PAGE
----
However, the dislike of a company being able to track your movements is, in today’s society, unfortunate. Many companies already perform this activity –  without needing to get a user’s permission. Bank and credit cards, Oyster cards, non GPS phones (through cell id or trilateration) and storecards can all be used to build a history of our locations and activities and the patterns that can be deduced. This capability was illustrated in 2008 by Malte Spitz, a German MP. He used the German courts to access his records from Deutsche Telekom. Using this data and other information, such as his tweets, it was possible to reconstruct his movements for six months. Spitz’s revelations led to a political debate over locational data
and the possible government actions that might help to protect it.


(Source: Zeit.de).

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Assessing the size of the UK location market

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The latest report on the size of the UK market for GI reveals several surprises and builds on previous studies but is it worth buying, asks Stephen Booth.

Predicting the future has become big business. The Economist magazine does it annually and this year decided to look at what the world may be like in 2050. For most business planners knowing what the world will be like over the next 2-3 years will be rather more useful.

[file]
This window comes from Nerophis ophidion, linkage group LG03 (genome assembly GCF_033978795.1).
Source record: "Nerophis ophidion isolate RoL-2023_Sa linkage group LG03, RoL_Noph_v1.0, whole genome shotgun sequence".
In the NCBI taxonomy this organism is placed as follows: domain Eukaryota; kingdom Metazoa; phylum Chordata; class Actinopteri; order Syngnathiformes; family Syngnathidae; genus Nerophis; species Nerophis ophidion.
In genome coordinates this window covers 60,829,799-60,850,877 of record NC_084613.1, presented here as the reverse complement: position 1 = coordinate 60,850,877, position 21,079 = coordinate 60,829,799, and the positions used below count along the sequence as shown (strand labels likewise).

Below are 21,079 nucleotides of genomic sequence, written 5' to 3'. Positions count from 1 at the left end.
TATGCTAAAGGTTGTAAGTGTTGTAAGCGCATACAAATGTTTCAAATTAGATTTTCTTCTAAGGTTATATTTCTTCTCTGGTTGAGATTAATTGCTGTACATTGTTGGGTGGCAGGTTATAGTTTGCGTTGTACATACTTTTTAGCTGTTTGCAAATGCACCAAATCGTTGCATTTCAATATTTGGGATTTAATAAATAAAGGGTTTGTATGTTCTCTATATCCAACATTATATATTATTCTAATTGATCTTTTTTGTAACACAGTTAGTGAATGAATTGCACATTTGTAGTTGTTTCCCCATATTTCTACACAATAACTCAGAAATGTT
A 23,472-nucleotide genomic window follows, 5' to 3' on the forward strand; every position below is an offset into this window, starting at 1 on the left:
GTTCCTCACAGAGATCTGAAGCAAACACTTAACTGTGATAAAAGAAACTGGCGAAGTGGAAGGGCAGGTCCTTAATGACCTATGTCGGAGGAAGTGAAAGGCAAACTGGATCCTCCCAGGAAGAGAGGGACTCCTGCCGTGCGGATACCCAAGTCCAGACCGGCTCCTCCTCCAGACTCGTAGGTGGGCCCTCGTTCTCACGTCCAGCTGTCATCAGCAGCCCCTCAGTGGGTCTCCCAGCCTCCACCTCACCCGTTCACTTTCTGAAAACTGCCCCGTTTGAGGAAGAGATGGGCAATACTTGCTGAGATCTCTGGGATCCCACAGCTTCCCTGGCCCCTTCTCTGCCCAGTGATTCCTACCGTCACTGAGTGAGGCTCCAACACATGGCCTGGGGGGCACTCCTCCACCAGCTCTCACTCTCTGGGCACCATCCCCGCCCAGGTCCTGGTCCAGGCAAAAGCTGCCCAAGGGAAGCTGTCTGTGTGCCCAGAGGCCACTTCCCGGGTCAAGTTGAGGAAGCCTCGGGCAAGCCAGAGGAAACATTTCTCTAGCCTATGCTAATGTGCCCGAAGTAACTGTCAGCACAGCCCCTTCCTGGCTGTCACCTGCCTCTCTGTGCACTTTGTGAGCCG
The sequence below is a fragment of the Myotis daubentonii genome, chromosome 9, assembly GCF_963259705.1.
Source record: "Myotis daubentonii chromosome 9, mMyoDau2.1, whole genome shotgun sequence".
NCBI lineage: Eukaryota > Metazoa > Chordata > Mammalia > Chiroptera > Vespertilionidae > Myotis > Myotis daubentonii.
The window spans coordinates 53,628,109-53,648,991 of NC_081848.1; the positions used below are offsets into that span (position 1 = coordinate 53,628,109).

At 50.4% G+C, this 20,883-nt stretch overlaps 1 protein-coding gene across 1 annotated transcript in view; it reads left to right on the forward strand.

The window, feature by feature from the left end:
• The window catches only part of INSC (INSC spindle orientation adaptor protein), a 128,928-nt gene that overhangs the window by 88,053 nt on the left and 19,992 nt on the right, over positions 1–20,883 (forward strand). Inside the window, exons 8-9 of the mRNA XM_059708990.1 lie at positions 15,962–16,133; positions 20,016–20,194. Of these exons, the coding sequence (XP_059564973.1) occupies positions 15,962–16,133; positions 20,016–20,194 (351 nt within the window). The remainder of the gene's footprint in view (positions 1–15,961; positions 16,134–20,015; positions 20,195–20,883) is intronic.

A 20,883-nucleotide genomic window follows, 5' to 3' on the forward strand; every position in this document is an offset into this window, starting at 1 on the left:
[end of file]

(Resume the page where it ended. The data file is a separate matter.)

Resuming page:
Forecasting the future can only be done with any reliability by knowing what your current baseline is, the size of the markets and what the trends are that drive them. In sourcing much statistical information you will need to rely on factors like government statements and plans, emerging technologies (including the potential impact of some that emerged a generation or more ago but still not ubiquitous for want of identifiable demand) and social trends. Fortunately for the geospatial sector a rather useful report has just been published that tells us what the size of the market currently is and where it might be going in the short term, sector by sector.

 

 

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Review: Map of a Nation: A Biography of the Ordnance Survey

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The trials and challenges of those early surveyors are well captured.

 

By Rachel Hewitt

Published by Granta, h/back £25, ISBN978 1 84708 098 1

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Is crowdsourced map data inevitable?

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Many of the industry leaders are offering crowdsourced mapping options. But is this data adequate yet for web mapping and app developers, asks Adena Schutzberg?

To answer the title question, let’s start with a bit of history. OpenStreetMap (OSM) is synonymous with “crowdsourced map of the world.” The goal of the project, founded in 2004, is nothing less than a freely useable map created by the people of the world.